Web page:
Day 10 - Sunday June 8, 2008

Here are a couple of the pics from the night market and food bonanza - where we were last night.

We were showered and down in the lobby at 7:30 am. Breakfast was the usual fare - lots of vegetable dishes, lots of dumplings and an item I’ve allowed myself to have lately: deep fried bread. It’s like a donut but with no sugar - very yummy. I better stop it or I’ll gain weight. The people here seem to eat a lot of wheat - it’s the wheat growing centre of China, so they’d have to import rice if they wanted that. They do serve (white only) rice as well.
After breakfast we were back in the van to go back to the park (this was beside the one we were at yesterday and was named The Millenium City - we hadn’t see it all apparently. Very beautiful buildings and we got to see a number of performances. The boat performance is on video - hmm... I needed fresh batteries the next day.

(The boat performance)

(Chunhong giving her daughter the apricot soup

Mr. Cui seemed to know what he was doing and ushered us to places and got us seated before the rest of the crowd got there. One place we sat down, Chunhong ordered us some apricot soup, sprinkled with a few raisins and candied fruit. It was steaming hot, but cooled us down. How different from the N.A. way to eat unhealthy ice cream when it’s hot - I did it for 50 years, and only gained weight and had to fight for my health.

There were a lot of shops, fish in ponds, etc. see pics.

(a monkey on a ram in the park)

(tourists dress up for photos)

In the afternoon, we drove for a couple of hours to Laoyang - the city where the grottoes are. Another tourist destination with lots and lots of walking and lots and lots of stone staircases. Near the entrance we saw a wall of photos and Pierre Trudeau was in one of them, with Margaret... where is she now?
We walked along the fairly wide river towards the caves, they were on the opposite side of the monastery. Beside the monastery built into the hill, there was quite a long, large stone wall. I began to see that China had a thing for walls.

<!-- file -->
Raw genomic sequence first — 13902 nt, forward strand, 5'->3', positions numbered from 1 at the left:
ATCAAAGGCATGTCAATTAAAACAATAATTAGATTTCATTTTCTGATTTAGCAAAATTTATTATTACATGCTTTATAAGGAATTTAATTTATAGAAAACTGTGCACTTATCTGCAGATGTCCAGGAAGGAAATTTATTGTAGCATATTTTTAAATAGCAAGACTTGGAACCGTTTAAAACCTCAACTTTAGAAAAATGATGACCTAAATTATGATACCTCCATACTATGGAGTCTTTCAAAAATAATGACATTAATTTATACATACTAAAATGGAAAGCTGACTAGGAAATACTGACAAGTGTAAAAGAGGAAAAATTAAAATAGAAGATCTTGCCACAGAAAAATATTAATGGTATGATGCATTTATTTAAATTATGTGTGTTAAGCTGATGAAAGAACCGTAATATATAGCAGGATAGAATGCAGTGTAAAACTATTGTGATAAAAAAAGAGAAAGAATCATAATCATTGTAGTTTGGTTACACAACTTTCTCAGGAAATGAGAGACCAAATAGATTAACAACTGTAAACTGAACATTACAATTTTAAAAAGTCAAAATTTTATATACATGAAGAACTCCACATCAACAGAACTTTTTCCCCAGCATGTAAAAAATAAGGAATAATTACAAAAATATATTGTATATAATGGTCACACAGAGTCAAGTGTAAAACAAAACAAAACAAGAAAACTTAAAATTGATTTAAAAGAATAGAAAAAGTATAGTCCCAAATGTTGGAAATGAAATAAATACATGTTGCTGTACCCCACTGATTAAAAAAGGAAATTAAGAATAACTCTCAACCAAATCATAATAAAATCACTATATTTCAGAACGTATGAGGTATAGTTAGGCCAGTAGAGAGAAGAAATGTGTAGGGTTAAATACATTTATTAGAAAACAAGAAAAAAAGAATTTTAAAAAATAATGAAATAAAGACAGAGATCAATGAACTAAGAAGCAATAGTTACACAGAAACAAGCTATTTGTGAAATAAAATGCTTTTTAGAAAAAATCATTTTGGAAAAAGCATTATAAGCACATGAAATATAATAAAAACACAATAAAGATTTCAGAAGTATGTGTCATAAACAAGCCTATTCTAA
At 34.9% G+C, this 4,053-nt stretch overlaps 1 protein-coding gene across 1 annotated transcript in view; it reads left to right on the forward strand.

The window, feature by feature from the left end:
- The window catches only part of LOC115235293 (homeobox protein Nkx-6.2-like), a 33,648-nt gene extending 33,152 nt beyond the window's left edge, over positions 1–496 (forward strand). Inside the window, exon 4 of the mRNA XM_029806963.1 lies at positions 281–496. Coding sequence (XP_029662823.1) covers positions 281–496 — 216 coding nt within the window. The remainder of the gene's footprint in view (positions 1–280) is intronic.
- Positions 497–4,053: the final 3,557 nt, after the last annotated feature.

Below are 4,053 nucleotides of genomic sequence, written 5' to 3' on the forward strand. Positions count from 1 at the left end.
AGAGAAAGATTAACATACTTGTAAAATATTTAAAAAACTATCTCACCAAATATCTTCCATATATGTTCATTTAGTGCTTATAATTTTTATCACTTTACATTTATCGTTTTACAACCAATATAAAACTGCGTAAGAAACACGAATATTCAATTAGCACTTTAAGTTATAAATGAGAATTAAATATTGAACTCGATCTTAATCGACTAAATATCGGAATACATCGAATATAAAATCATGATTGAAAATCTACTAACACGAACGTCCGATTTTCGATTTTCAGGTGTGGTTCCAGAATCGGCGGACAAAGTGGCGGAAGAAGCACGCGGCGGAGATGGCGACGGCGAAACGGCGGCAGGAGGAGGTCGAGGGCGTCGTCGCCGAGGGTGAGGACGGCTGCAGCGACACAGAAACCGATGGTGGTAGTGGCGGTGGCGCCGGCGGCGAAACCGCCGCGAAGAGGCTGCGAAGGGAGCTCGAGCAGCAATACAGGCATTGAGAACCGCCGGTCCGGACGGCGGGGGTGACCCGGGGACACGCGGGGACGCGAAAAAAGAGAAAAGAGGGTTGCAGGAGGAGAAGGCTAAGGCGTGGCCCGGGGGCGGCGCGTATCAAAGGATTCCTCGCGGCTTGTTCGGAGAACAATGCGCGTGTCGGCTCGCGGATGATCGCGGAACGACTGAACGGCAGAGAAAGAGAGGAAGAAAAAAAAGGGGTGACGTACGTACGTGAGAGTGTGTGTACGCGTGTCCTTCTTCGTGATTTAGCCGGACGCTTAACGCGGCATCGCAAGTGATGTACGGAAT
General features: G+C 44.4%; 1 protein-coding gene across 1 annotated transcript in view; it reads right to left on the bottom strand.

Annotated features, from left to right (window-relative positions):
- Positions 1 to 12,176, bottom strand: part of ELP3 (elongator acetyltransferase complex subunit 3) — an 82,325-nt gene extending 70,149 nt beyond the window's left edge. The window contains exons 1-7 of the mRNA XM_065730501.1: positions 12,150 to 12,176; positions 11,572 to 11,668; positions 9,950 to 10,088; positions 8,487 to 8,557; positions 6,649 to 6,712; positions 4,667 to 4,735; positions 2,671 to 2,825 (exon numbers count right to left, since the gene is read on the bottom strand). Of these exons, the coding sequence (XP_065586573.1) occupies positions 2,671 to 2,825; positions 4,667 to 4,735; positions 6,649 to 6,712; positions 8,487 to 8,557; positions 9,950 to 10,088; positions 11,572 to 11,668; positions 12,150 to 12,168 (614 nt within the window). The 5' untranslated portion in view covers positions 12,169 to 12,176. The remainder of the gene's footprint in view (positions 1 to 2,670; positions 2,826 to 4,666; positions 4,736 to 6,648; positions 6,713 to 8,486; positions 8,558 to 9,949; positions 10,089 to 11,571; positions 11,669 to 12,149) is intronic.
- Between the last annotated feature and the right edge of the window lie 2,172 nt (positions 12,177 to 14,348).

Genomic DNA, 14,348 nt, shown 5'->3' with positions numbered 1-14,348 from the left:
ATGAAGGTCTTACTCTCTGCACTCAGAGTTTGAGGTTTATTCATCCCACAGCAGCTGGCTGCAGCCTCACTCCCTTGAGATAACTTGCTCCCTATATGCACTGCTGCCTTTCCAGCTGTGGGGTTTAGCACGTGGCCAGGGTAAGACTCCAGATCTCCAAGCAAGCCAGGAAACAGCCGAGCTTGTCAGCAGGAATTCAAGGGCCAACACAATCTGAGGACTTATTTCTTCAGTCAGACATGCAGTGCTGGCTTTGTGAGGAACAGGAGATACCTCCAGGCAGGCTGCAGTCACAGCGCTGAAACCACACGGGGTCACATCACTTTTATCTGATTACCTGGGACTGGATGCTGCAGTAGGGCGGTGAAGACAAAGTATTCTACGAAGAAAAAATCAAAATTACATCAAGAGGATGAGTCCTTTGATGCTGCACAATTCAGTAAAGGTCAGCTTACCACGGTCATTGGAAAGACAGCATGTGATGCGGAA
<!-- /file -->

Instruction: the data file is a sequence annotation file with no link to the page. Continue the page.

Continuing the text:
Looking at the pictures will tell most of the story, but quite a ways up the hill there was a souvenier shop with cold green tea in bottles, so I bought one - boy was that refreshing on a hot and sticky day where we were climbing stairs for what seemed like hours. I saw they had some fans for sale and since I had lost mine at the park in Kaifeng, I wanted another one.
When I picked two up and asked how much, the lady wrote on her keypad: 150 rmb! I was shocked because the fan I bought and lost was about 15 rmb (7rmb = $1). She motioned to me to write what I wanted to pay so I wrote down 15 rmb. I smiled, said thank you and turned to walk out of the shop, fully intending not to buy one - I was not planning to bartar. But a man behind another counter came out and explained with a word or two in English that they were make of silk and much more expensive than other fans. He started to bartar with me. He offered the two fans for 120 rmb. I said no, he walked with me as I was going out, picked up another cheaper fan and wondered if I’d take that for 110. Well ok, I’ll play... so I picked up another silk fan and gave him 100 rmb. He laughed, surprised that I could be so bold, and said ok. I don’t know, I think I could have gotten those fans at the CNE for less, but it turns out they cost me 33 rmb - which is almost 5 dollars a piece.

So we kept walking up and down stone stairs and taking pictures. Michael and I were both pleased and a little surprised that I could climb just as well as the average person.

I have over 1000 pics from this weekend, but I can't put them all up...

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